Standing up for city trees

Our view: Outcry against cuts along the Grand Prix route shows Baltimore values its urban forest

August 15, 2011

However distressing it was to learn that the city is cutting down dozens of mature trees in the downtown area to make way for next month's Grand Prix auto race, the fact that so many Baltimoreans spontaneously rose up in protest is an encouraging sign. Baltimore's tree canopy — the proportion of the city shaded by trees — doesn't often get the attention it deserves as a critical part of the urban infrastructure. The emphatic response of local residents shows that plenty of people still take the issue of their city's tree cover very seriously.

Earlier this month, more than 1,000 people signed an online petition to halt the thinning of downtown's already spotty tree cover, and last week organizers went to court to block any more cutting in the area. Though that legal effort ultimately fizzled, the group did win clarification of the city's plan to eventually replace more than 30 trees that are being culled for the Grand Prix with nearly 200 new ones along the race course and in other downtown spots where trees are either missing or dead.

The outcry should serve as a wake-up call to city officials about the importance of preserving and maintaining Baltimore's tree canopy, which has been steadily declining in recent years due to commercial and residential development and the paving over of previously green spaces. Over the last decade, the city has lost the equivalent of hundreds of thousands of trees that have not been replaced.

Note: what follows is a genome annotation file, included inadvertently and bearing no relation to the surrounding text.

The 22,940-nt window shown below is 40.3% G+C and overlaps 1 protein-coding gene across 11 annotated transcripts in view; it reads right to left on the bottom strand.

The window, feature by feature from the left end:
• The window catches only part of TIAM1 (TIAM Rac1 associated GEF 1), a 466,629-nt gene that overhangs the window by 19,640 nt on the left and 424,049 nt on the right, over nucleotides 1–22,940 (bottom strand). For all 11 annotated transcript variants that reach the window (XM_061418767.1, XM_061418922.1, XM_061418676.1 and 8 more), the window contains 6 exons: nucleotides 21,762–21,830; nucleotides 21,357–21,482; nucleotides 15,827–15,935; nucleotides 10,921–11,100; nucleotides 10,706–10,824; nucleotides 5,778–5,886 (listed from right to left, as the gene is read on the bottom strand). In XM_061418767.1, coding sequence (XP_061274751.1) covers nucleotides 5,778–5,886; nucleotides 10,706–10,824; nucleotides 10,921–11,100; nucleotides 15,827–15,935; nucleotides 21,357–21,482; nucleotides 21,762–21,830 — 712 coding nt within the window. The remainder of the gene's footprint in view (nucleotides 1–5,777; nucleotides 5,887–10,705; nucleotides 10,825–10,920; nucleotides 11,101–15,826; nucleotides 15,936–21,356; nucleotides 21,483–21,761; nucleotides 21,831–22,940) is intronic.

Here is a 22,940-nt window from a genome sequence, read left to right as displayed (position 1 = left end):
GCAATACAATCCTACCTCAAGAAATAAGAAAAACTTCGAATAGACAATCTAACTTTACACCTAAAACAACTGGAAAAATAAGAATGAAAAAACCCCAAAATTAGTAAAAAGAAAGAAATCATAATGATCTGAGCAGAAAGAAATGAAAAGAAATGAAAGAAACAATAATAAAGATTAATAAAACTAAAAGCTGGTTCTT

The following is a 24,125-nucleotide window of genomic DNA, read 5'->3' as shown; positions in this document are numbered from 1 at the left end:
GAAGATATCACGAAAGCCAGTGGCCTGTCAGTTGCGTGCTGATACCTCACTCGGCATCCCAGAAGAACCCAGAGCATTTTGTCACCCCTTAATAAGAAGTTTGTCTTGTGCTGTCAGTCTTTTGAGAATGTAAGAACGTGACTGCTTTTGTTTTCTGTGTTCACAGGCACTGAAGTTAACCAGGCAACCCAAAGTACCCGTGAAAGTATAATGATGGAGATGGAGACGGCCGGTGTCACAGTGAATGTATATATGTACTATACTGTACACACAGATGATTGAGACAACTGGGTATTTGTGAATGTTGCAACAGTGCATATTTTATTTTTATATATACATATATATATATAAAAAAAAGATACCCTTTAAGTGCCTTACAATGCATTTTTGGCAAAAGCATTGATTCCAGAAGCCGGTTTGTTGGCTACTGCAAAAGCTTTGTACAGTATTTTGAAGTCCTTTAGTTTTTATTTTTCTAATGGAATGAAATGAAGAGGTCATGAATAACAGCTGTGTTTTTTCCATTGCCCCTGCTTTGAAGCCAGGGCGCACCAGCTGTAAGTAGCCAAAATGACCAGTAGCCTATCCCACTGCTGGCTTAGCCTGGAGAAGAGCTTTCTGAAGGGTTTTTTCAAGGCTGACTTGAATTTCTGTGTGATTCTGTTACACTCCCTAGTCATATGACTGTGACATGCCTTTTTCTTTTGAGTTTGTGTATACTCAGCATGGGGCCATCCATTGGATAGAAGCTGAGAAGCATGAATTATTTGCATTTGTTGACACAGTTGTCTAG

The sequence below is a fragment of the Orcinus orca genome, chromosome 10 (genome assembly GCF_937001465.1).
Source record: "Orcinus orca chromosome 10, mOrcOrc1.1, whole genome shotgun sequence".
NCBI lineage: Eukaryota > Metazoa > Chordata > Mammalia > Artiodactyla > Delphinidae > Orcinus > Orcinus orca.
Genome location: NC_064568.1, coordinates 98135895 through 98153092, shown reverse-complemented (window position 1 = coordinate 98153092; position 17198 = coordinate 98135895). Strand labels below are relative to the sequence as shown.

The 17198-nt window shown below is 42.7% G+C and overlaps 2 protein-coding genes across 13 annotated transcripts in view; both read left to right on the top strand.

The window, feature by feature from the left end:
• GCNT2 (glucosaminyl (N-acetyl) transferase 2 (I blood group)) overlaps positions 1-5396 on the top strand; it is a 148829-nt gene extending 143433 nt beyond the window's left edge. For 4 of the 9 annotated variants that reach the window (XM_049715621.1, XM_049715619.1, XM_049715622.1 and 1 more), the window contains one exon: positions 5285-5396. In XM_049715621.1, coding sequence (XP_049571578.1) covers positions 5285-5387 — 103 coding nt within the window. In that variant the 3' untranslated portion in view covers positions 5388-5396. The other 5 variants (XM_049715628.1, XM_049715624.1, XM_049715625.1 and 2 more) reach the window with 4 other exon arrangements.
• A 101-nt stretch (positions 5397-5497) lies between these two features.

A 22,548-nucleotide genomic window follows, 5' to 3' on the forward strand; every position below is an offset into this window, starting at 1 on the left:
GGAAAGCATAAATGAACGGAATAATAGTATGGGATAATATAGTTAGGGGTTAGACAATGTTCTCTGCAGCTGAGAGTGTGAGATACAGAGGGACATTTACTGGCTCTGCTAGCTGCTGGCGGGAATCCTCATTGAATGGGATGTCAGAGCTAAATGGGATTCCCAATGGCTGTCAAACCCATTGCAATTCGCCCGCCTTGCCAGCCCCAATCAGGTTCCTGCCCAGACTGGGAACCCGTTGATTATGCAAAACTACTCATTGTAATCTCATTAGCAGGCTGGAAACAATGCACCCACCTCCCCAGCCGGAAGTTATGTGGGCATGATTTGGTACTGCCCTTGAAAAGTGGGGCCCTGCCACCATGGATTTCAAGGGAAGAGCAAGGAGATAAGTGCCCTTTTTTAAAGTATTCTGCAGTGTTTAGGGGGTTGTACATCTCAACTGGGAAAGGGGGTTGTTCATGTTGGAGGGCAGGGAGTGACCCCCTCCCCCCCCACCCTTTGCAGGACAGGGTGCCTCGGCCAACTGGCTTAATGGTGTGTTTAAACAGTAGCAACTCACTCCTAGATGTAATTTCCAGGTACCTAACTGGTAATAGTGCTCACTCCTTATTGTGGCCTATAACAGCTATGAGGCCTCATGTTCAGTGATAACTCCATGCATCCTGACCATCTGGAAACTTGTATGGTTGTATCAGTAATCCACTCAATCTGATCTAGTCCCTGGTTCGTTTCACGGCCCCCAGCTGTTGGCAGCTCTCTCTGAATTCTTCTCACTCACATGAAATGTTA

Until last year, the Department of Recreation and Parks had been planting about 1,800 new trees a year on public streets and properties. But that effort was halted by city budget cuts. Since then, the task has been taken over by Tree Baltimore, an initiative of the mayor's office to establish public-private partnerships to increase the city's tree canopy.

Tree Baltimore has planted about 6,000 trees a year since it was created in 2008. But it only works with private property owners and so can't plant new trees on the streets of distressed inner-city neighborhoods, where their environmental and health benefits are most needed.

Trees freshen the air by absorbing vehicle emissions. They cool homes and business. They exert a calming effect on people's emotions that helps them cope better with the stresses of urban life. And their presence increases the value of urban properties and makes city homes more appealing to prospective buyers.

There are good reasons to be concerned whenever city trees are cut down. Preserving and expanding Baltimore's green canopy is one of the best long-term investments the city can make in its future. This month's vigorous protest against cutting trees along the Grand Prix route suggests that's something large numbers of citizens already realize, even if their elected officials don't.

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